The Chinese Alphabet

Video on the Chinese Alphabet

Knowing the Chinese alphabet makes learning Chinese A LOT easier! With video, it’s even simpler.

But before we take off learning the Chinese alphabet, you should probably know that, technically, there’s no such thing. The Chinese language isn’t phonetic, so they don’t really have an alphabet.  However, linguists did come up with a blending system to make learning Mandarin Chinese easier.

The Chinese Alphabet is Really Chinese PinYin

So, the blending system that is used to represent the sounds of Chinese is called Chinese PinYin.  This system has two categories of blends

  • PinYin Initials
  • PinYin Finals

As is intuitive, the Initials usually begin the sound for a character. The Finals, then, generally end the sound for a Chinese character. In general it takes an initial and a final to form the sound for a Chinese character.

Initial + Final = Chinese Character

Because Chinese characters are the basis for reading and writing in Chinese, it truly is essential to learn the Chinese alphabet!

Please in Chinese

Video on Please in Chinese

Saying please in Chinese can be accomplished with one Chinese character, 请 (qǐng). But, knowing when and where to use it AND what it should sound like isn’t quite as simple. That’s why a video on please in Chinese is the easiest way to learn this phrase in Mandarin Chinese.

Chinese Character for Please in Chinese

To see the Chinese character for please in Chinese, take a look at the graphic below. The Chinese character is pictured above while the Chinese PinYin is given below for ease of saying please in Chinese. Still for those not familiar with Chinese PinYin, you’ll find that please in Chinese is said much like “ching,” but said with the falling and rising third tone. Basically, it sounds a lot like a grunt if you ask me!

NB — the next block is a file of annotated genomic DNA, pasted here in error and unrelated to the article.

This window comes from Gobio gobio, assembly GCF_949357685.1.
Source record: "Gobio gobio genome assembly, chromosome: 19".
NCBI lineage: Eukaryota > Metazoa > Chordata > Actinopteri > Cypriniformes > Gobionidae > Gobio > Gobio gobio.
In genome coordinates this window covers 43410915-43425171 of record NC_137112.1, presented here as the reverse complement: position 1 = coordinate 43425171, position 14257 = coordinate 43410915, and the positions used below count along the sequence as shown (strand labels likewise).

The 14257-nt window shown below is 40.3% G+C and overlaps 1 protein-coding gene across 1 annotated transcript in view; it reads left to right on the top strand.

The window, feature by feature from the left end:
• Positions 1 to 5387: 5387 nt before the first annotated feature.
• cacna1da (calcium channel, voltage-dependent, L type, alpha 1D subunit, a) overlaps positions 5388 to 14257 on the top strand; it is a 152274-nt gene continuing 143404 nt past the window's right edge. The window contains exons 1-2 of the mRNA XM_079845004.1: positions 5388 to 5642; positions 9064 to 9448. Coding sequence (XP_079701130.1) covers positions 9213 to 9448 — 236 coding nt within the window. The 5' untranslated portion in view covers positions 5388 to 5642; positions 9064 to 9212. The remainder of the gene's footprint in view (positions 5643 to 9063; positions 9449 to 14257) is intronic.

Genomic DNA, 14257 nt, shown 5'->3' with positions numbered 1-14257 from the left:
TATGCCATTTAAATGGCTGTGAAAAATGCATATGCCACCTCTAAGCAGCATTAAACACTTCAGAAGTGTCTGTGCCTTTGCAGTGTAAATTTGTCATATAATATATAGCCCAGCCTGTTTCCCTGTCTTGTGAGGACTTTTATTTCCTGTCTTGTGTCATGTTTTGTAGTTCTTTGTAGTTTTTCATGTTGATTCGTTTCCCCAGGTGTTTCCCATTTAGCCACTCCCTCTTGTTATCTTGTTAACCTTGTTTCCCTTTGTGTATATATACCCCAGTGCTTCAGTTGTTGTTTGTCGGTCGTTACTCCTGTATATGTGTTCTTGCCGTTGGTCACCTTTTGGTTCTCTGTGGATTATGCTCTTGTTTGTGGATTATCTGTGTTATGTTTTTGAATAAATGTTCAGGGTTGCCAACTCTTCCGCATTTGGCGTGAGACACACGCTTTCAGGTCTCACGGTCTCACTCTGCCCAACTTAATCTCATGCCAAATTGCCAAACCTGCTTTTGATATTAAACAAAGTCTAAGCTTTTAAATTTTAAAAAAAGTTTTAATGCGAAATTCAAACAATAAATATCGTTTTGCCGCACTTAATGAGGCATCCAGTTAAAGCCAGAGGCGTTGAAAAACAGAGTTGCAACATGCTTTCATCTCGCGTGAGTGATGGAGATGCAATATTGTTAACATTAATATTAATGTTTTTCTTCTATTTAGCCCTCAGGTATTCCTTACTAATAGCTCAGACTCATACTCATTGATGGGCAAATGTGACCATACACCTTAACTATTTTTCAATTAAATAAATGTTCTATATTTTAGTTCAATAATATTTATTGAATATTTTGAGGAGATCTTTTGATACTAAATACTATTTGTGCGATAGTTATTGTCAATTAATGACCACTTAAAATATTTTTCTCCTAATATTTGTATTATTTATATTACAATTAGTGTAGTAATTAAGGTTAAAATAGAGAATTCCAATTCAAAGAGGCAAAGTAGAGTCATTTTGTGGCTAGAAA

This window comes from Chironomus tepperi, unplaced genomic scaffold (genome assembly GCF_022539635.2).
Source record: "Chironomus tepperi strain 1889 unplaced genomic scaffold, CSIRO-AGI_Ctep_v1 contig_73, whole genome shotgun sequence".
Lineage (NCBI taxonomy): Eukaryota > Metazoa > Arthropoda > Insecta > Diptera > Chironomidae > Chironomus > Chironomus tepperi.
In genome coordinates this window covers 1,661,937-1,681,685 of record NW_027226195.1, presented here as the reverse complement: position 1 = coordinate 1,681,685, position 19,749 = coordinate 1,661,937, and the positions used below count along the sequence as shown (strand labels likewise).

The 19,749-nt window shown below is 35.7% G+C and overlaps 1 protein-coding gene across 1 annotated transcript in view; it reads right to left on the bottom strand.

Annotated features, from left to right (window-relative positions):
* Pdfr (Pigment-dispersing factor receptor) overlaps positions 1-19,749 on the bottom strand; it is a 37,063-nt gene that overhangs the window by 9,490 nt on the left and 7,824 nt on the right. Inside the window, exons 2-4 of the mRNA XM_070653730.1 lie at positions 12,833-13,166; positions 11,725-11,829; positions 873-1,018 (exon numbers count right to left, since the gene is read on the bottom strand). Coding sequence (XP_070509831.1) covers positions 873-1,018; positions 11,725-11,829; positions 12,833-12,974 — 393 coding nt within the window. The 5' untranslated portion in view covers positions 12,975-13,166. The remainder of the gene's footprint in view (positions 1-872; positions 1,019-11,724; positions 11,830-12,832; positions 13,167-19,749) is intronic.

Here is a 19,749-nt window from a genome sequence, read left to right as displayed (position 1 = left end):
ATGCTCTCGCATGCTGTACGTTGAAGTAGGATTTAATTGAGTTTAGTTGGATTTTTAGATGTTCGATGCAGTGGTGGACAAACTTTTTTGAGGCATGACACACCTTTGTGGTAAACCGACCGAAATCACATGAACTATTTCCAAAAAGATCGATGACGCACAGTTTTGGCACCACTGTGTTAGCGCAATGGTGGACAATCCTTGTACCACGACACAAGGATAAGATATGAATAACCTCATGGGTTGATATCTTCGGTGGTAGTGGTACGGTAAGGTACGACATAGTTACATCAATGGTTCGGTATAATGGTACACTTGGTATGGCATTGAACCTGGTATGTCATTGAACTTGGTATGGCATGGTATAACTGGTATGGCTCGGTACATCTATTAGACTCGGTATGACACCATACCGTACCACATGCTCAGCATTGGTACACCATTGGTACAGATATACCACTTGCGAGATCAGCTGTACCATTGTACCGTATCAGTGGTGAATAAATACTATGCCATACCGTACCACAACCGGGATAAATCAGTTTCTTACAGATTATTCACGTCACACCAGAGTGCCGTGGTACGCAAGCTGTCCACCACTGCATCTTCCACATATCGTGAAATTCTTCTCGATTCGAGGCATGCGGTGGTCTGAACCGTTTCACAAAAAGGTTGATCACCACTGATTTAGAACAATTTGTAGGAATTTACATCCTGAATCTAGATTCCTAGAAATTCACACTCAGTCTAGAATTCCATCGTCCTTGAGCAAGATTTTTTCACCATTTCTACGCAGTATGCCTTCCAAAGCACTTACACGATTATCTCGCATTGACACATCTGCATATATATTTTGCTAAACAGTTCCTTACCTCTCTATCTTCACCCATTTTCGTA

please in Chinese

Still, this is the way that please is said in Chinese. For those who want a few details on how to use it in a sentence, keep reading.

Using Please in Chinese

Although please in Chinese only uses one Chinese character, there are a few things that you should know about saying please in Chinese.

  1. Use please at the beginning of a sentence or request
  2. For a more emphatic form of please, use the alternate 拜托了.

How Are You in Chinese

Video: How Are You in Chinese

To say how are you in Chinese, take a moment to watch this brief video on this Mandarin Chinese phrase. In just a couple minutes, you’ll be saying how are you in Chinese.

Polite Phrase for How Are You in Chinese

In formal situations or greeting others politely, use 你好吗? (Nǐ hǎo ma?) for how are you in Chinese. When greeting those in authority or someone older than you, use this phrase for how are you. Finally, if you first meet someone or don’t know them well, you should also use this version for how are you in Chinese.

How Are You in Chinese

Familiar Phrase for How Are You in Chinese

When you know someone well, feel free to use 你怎么样? (Nǐ zěn me yàng?) for how are you in Chinese. In using this Chinese phrase, it’s closer to asking, “How’s it going?” or “How have you been?” for how are you in Chinese.